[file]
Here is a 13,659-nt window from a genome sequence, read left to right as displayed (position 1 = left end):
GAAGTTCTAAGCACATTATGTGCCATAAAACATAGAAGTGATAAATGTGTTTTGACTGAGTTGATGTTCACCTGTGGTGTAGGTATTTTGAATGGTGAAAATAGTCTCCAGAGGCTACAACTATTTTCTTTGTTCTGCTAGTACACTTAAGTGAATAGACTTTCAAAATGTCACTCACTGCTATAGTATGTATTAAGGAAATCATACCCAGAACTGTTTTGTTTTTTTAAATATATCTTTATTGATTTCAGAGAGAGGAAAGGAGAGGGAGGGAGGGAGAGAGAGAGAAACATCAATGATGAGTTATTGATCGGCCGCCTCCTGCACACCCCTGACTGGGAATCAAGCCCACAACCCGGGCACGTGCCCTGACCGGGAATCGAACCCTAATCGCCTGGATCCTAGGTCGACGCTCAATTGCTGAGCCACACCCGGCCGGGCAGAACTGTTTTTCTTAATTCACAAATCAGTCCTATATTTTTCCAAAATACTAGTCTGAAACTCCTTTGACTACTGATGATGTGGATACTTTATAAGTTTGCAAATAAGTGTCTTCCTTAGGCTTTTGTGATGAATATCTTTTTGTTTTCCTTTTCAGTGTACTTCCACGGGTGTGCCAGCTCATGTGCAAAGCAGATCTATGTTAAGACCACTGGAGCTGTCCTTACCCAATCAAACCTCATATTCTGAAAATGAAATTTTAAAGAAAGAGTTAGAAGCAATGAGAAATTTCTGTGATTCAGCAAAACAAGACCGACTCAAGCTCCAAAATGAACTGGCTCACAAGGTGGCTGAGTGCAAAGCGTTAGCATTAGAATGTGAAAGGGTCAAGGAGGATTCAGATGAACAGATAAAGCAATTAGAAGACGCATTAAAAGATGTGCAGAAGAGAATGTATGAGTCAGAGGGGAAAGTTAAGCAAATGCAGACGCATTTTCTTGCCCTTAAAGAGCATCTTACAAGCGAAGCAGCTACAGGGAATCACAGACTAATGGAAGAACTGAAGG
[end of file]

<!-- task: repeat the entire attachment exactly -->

Here is a 13,659-nt window from a genome sequence, read left to right as displayed (position 1 = left end):
GAAGTTCTAAGCACATTATGTGCCATAAAACATAGAAGTGATAAATGTGTTTTGACTGAGTTGATGTTCACCTGTGGTGTAGGTATTTTGAATGGTGAAAATAGTCTCCAGAGGCTACAACTATTTTCTTTGTTCTGCTAGTACACTTAAGTGAATAGACTTTCAAAATGTCACTCACTGCTATAGTATGTATTAAGGAAATCATACCCAGAACTGTTTTGTTTTTTTAAATATATCTTTATTGATTTCAGAGAGAGGAAAGGAGAGGGAGGGAGGGAGAGAGAGAGAAACATCAATGATGAGTTATTGATCGGCCGCCTCCTGCACACCCCTGACTGGGAATCAAGCCCACAACCCGGGCACGTGCCCTGACCGGGAATCGAACCCTAATCGCCTGGATCCTAGGTCGACGCTCAATTGCTGAGCCACACCCGGCCGGGCAGAACTGTTTTTCTTAATTCACAAATCAGTCCTATATTTTTCCAAAATACTAGTCTGAAACTCCTTTGACTACTGATGATGTGGATACTTTATAAGTTTGCAAATAAGTGTCTTCCTTAGGCTTTTGTGATGAATATCTTTTTGTTTTCCTTTTCAGTGTACTTCCACGGGTGTGCCAGCTCATGTGCAAAGCAGATCTATGTTAAGACCACTGGAGCTGTCCTTACCCAATCAAACCTCATATTCTGAAAATGAAATTTTAAAGAAAGAGTTAGAAGCAATGAGAAATTTCTGTGATTCAGCAAAACAAGACCGACTCAAGCTCCAAAATGAACTGGCTCACAAGGTGGCTGAGTGCAAAGCGTTAGCATTAGAATGTGAAAGGGTCAAGGAGGATTCAGATGAACAGATAAAGCAATTAGAAGACGCATTAAAAGATGTGCAGAAGAGAATGTATGAGTCAGAGGGGAAAGTTAAGCAAATGCAGACGCATTTTCTTGCCCTTAAAGAGCATCTTACAAGCGAAGCAGCTACAGGGAATCACAGACTAATGGAAGAACTGAAGG